Slowly, the data scientist will reshape it by creating more dimensions and slice it in ways that reveal a new shape, one that’s more useful than the original. Once the shape is satisfactory (remembering that it’s never done), we begin the process of choosing the lens and technique to peer inside the data. A significant number of the decisions that are made in the process of re-shaping the data and modeling are determined not out of technical knowledge but out of creativity and intuition. Key takeaway: A leader should understand the creative process to know how best to harness it.

This is also where the world of data science leadership takes a unique turn that often presents challenges for business leaders. Philosophically, data science is as close to graphic design as it is to computer science. There’s rarely, if ever, a “right” answer to a data science project. Models can always be improved upon. They can always be tweaked and critiqued. Despite its mundane appearance, a data model is held more like a painting than a spreadsheet since it’s the result of a thousand creative steps. As a business leader, it’s important to recognize the personal investment the data scientists have in the results because of the creativity that went into its creation. Data scientists explore data out of intuition. Despite the obsession over details, they’re inherently uncomfortable with the results. Given enough time, money, resources or worse, a different data scientist, the model can always be improved upon, and nobody knows that better than the data scientist responsible for it.

We’ve touched upon the key takeaways, but now let’s dive deeper into how a leader in the world of data should apply this knowledge.

Be a business mentor

First, leaders need to be close enough to the model creation process to know when we have arrived at “good enough” and direct efforts accordingly. A data scientist’s journey to learning the business and how to summarize results at a level that leaders want to hear is a lifelong one. The data scientist, particularly one with fewer years of domain experience, is generally acting on intuition, which may or may not lead in the right direction. The best data scientists can speak business, and the impact you can have as a mentor toward that end can’t be understated.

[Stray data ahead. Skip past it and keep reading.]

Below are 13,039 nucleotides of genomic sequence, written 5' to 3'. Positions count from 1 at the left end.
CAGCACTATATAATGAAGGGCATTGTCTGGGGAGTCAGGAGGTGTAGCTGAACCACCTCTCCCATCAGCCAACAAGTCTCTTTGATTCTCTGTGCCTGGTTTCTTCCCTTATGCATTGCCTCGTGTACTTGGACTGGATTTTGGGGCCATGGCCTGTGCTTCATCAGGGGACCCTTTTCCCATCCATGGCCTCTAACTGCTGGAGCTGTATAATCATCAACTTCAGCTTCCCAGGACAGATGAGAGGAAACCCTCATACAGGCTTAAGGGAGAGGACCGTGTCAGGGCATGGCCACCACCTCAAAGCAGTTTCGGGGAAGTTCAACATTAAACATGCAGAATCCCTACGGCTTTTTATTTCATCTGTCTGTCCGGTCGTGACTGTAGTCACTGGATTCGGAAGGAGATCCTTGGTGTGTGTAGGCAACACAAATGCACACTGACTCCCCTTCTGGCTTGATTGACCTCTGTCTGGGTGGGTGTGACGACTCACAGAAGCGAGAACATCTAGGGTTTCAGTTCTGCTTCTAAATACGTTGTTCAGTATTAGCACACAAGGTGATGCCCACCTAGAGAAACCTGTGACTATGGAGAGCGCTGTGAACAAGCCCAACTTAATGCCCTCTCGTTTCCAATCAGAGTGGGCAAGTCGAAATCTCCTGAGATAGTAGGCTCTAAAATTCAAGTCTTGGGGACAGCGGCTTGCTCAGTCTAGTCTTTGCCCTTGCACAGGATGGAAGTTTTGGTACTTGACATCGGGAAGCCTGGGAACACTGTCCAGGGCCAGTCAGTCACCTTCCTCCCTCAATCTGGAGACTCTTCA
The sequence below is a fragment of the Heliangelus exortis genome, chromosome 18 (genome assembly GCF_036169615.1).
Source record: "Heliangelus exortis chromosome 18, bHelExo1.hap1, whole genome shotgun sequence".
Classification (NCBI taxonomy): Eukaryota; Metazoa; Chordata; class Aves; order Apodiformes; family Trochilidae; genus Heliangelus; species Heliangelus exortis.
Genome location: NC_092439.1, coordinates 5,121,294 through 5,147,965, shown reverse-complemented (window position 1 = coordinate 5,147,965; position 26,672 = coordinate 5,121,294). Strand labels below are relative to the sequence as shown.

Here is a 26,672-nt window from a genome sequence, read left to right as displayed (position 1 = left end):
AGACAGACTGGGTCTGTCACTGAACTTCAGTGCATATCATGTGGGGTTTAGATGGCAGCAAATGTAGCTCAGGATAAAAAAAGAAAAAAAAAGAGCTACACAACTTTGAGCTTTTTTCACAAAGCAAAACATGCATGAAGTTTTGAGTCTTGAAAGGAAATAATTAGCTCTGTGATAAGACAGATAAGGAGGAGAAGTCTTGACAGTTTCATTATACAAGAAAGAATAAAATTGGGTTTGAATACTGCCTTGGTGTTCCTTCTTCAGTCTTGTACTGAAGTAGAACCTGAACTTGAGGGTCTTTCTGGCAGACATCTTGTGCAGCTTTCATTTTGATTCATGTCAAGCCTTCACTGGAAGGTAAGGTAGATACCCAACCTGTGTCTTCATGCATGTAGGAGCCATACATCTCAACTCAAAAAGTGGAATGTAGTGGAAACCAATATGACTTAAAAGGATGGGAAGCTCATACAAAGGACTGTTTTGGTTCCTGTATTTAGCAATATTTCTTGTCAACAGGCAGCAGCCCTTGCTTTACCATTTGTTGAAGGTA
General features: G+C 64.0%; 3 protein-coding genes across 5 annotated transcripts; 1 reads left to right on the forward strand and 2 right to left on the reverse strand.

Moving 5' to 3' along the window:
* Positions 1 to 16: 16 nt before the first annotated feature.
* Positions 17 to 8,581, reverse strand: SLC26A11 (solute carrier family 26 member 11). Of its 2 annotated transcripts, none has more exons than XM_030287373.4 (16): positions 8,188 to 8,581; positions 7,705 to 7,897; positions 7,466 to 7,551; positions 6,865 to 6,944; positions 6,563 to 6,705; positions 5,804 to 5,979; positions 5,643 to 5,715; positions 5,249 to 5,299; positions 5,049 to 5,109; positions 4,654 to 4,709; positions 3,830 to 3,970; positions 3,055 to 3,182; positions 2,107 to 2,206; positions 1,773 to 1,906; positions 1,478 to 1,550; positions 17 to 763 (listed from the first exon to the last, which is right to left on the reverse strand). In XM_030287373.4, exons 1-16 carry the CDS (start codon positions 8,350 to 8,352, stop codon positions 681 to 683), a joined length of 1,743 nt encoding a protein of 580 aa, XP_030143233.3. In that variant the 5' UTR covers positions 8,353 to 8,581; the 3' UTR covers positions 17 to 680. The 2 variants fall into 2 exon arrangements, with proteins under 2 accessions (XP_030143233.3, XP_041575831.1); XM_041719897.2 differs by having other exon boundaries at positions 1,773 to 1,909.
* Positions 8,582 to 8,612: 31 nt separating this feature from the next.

Risk is inherent

Become comfortable with uncertainty. Leaders want to see a project move from point A to point B, but the road to B might need to run through Z in the process of exploration and data mining. Given the exploratory and uncertain nature of so many data science projects, it can appear to be an endless list of hypothesis testing. Sometimes our hypotheses are going to pay off, but sometimes they won’t. Truth be told, we can also be self-conscious about exploratory failures, so it’s wise to approach critiques with a good bit of tact.

Lead to sustain motion

Redirect creativity rather than curtailing it. At some point, the data scientist will end up spending a large amount of time acquiring additional data and generating more columns of information, so you may need to redirect efforts toward more sustainable or actionable data. As a leader, it’s vital to approach those moments as an opportunity to redirect creativity rather than curtail it.

My advice to leaders in the data science space is simple: Enter into the uncertainty with us and coach us into solving the business problem, all while allowing freedom to explore. To those of us closest to it, data science is as much art as it is science. As leaders build and acknowledge the art of the trade as well as the science, practitioners will be more productive and projects more successful.

— By Gavin Desnoyers, Practice Partner, Data Science